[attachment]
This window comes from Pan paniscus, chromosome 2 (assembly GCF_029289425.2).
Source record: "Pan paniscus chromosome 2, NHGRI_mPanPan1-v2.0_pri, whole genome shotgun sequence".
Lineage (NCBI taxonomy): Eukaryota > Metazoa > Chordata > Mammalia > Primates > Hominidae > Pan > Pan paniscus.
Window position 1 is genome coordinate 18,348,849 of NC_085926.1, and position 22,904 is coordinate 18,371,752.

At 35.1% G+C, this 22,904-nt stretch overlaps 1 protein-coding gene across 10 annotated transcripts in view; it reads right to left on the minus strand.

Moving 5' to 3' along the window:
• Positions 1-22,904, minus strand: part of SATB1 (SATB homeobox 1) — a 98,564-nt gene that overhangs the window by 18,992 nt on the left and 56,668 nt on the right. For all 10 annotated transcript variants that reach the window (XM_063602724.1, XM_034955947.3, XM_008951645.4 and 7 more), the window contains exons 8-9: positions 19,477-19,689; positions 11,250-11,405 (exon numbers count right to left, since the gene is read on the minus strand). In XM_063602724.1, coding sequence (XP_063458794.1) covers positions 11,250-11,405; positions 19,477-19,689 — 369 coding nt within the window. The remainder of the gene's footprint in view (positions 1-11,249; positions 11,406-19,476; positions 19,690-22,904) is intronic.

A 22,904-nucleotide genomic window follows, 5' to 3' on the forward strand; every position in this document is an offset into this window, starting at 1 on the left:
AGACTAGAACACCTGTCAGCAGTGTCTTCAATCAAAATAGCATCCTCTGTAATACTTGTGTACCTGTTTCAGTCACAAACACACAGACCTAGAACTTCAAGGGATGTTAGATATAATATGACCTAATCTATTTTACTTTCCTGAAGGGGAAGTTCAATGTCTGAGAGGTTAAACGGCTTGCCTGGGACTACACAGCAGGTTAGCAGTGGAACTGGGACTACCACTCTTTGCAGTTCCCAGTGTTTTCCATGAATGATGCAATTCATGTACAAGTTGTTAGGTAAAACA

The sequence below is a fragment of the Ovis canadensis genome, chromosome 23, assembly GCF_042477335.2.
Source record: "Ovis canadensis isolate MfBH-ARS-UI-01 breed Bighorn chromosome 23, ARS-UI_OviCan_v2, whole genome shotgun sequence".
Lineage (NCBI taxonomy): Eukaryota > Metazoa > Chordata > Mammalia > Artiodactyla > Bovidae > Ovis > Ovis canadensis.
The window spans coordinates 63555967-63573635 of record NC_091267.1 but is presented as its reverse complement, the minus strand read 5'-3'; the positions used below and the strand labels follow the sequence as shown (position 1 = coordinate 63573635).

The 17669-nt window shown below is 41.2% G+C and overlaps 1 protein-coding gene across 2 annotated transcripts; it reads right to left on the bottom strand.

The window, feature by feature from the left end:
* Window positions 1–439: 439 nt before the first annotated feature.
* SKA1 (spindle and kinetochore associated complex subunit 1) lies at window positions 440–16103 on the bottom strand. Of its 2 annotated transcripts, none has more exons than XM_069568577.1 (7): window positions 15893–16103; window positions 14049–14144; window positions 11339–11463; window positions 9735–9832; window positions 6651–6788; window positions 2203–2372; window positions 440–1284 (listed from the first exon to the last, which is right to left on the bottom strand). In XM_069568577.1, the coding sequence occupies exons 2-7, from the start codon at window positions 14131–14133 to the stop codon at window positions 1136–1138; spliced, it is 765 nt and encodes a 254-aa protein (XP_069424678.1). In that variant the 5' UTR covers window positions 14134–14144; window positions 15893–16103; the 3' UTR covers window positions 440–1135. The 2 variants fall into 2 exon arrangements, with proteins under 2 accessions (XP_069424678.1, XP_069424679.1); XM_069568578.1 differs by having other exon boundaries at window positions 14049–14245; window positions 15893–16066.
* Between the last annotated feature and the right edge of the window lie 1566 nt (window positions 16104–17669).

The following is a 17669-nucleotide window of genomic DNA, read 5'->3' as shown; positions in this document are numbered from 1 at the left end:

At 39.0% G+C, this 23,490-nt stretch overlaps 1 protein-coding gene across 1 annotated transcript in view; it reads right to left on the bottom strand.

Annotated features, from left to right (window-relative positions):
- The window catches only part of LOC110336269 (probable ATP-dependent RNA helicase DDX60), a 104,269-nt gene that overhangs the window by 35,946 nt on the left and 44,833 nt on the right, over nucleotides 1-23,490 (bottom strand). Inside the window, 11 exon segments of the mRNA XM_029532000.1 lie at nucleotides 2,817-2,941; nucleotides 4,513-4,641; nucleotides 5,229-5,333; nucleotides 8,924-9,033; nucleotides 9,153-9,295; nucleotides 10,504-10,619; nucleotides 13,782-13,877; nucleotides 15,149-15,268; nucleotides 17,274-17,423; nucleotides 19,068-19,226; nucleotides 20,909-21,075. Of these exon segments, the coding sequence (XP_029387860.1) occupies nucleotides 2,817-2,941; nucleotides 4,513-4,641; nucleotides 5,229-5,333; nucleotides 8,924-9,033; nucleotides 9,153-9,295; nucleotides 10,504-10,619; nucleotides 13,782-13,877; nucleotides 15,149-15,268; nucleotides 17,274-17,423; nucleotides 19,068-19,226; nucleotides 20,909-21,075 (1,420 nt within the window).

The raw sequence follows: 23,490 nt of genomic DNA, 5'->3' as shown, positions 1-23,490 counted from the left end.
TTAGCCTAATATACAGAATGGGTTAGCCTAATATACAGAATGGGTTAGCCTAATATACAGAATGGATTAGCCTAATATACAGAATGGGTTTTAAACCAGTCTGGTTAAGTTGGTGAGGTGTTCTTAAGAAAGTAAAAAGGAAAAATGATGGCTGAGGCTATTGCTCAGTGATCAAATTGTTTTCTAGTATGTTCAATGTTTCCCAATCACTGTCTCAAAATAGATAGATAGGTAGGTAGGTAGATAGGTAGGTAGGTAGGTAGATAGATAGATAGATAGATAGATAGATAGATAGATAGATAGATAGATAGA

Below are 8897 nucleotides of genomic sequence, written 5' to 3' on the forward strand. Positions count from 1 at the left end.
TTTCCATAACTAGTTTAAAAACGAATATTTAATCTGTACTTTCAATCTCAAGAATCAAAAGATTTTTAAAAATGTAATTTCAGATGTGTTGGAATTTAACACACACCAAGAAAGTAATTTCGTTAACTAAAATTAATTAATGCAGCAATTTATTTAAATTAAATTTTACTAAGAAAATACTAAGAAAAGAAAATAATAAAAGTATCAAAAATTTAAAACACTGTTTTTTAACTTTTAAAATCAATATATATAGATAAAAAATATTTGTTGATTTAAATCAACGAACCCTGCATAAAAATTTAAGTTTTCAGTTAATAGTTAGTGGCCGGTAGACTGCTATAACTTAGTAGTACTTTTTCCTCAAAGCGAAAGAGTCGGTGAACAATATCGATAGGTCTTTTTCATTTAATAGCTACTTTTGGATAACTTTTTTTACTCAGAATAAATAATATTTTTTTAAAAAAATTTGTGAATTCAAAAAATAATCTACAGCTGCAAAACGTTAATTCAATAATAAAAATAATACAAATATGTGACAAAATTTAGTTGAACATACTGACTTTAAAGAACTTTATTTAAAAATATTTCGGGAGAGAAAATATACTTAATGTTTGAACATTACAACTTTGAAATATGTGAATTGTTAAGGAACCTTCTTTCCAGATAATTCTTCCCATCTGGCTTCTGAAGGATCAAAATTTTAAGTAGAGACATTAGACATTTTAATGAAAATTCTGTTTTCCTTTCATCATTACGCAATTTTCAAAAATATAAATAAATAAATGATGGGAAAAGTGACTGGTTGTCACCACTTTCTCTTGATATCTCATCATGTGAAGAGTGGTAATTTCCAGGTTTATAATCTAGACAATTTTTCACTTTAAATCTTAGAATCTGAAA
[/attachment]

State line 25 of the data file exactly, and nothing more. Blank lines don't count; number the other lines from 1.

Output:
Below are 8897 nucleotides of genomic sequence, written 5' to 3' on the forward strand. Positions count from 1 at the left end.